Dear Dr. Roach: My mother-in-law is 95 and lives in a nursing home. Sometimes when we visit, I can barely stand to be in her presence because she savagely grinds her teeth, making an awful grating, creaking noise. Could there be some medical reason for this?
A: Many conditions common in the elderly are associated with teeth grinding. (We have medical terms for pretty much everything -- teeth grinding is called bruxism.) Alzheimer's disease, Lewy body dementia (a type of memory loss often associated with visual hallucinations and movement disorders), stroke, Parkinson's disease and many medications can cause this problem.
Treatment is difficult. A mouth guard to protect the teeth can be very useful, but some people won't keep them in. Her geriatrician is the right person to discuss this with. Some medications (especially some classes of antidepressants) can cause or worsen daytime bruxism, so stopping those may help. Drug treatment of daytime bruxism is not very helpful. Botulinum toxin (Botox) has been effective in some instances.
Fatty tumor harmless
Dear Dr. Roach: During a checkup with my internist, I was told that I have a rather large lipoma on my back. I was told that it is totally harmless and can be removed if it bothers me. Now I realize that I am somewhat concerned about it, as I had ovarian cancer two years ago.
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Can I really be sure it is benign without a biopsy? I don't want to find out in a few years that it is cancerous.
A: A lipoma is a very common fatty tumor. They almost always are benign. If there is a suspicion of malignancy (called liposarcoma), an MRI scan can be done or a biopsy obtained. Surgery is seldom required, except for cosmetic reasons.
I don't believe that you are at higher risk for this being the rare cancerous type simply because of your history. I would just recommend dutiful follow-up. I have sometimes carefully measured these to see if they grow over time.
Dear Dr. Roach: Could you shed some light on Cushing's disease? Four people in the same family have it. The doctors say it has something to do with the thyroid gland.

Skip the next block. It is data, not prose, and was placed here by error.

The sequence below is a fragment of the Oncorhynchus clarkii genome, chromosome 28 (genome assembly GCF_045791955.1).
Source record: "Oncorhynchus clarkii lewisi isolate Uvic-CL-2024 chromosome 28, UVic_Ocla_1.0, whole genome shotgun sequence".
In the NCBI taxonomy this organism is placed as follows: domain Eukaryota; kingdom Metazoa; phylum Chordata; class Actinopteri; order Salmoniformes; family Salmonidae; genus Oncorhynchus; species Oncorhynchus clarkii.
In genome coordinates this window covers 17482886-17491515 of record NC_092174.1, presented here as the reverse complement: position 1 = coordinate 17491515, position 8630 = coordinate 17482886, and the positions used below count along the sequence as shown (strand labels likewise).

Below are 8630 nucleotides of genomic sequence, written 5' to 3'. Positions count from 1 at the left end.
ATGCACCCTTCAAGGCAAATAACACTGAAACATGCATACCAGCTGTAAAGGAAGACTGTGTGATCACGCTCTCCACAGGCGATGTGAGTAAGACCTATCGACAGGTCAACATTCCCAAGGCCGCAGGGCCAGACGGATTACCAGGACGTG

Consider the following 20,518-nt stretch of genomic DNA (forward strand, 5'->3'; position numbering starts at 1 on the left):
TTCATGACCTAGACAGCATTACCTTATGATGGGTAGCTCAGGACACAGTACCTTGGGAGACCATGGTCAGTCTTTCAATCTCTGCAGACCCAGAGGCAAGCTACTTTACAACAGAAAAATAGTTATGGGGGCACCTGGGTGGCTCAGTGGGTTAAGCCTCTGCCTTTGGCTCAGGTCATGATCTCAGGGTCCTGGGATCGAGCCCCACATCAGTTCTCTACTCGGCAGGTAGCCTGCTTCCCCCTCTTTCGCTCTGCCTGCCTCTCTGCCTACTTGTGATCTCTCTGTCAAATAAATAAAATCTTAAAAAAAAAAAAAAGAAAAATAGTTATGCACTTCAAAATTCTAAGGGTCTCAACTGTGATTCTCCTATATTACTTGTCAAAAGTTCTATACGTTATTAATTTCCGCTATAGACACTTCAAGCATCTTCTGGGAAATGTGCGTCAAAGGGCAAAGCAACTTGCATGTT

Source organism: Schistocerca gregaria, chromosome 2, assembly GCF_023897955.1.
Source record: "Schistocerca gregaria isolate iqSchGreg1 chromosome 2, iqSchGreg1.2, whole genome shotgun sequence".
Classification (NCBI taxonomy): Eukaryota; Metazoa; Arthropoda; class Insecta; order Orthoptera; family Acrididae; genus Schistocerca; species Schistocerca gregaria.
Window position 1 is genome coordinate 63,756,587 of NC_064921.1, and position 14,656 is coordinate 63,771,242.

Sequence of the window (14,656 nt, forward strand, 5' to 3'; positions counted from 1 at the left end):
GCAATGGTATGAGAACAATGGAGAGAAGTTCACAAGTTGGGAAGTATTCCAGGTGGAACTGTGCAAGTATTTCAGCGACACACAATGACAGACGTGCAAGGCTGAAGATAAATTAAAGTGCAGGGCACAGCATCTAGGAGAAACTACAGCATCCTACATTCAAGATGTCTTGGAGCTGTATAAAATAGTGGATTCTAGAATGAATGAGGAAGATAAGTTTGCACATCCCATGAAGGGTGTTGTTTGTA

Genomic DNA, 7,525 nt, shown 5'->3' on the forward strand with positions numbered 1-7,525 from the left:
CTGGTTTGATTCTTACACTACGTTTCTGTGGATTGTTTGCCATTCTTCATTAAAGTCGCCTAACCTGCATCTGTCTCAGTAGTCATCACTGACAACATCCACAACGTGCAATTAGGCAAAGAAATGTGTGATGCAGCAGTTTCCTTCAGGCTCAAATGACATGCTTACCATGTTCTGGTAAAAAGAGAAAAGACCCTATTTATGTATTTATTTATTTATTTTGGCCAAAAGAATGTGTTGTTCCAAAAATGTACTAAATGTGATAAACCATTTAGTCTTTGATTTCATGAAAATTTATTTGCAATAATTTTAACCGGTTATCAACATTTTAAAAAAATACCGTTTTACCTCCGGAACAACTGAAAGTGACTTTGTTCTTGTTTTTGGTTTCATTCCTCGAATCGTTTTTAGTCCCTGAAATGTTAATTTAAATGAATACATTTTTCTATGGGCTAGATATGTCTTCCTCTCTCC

A: Cushing's syndrome, which is different from Cushing's disease, is an excess of cortisone or similar corticosteroids. It can be caused by taking too much steroid for too long, usually as treatment for a serious medical condition. Cushing's disease is a special case of Cushing's syndrome, when the excess cortisone is caused by a tumor in the pituitary gland, which spurs the adrenal gland to make excess amounts of hormone. Weight gain, almost exclusively in the abdomen, a striking round "moon" face, a fat pad on the back of the neck and upper back ("buffalo hump"), diabetes, pigmented stretch marks and high blood pressure are common findings in any form of Cushing's syndrome.
It is very unusual for Cushing's disease to run in families. Also, it does not affect the thyroid, although thyroid conditions can sometimes mimic Cushing's (and vice versa). I suspect that what this might be is a rare condition called multiple endocrine neoplasia type I (MEN-1). This does run in families, and combines risk for pituitary, parathyroid and pancreatic islet cell tumors. (The parathyroid glands sit on top of the thyroid gland and secrete parathyroid hormone, responsible for calcium metabolism. The pancreatic islet cells are where insulin is made.) Not everybody with MEN-1 will have tumors in all of these glands. Parathyroid tumors are the most common.
An endocrinologist is the expert in Cushing's and the MEN syndromes.
Dr. Keith Roach writes for North America Syndicate. Send letters to Box 536475, Orlando, FL 32853-6475 or email ToYourGoodHealth@med.cornell.edu.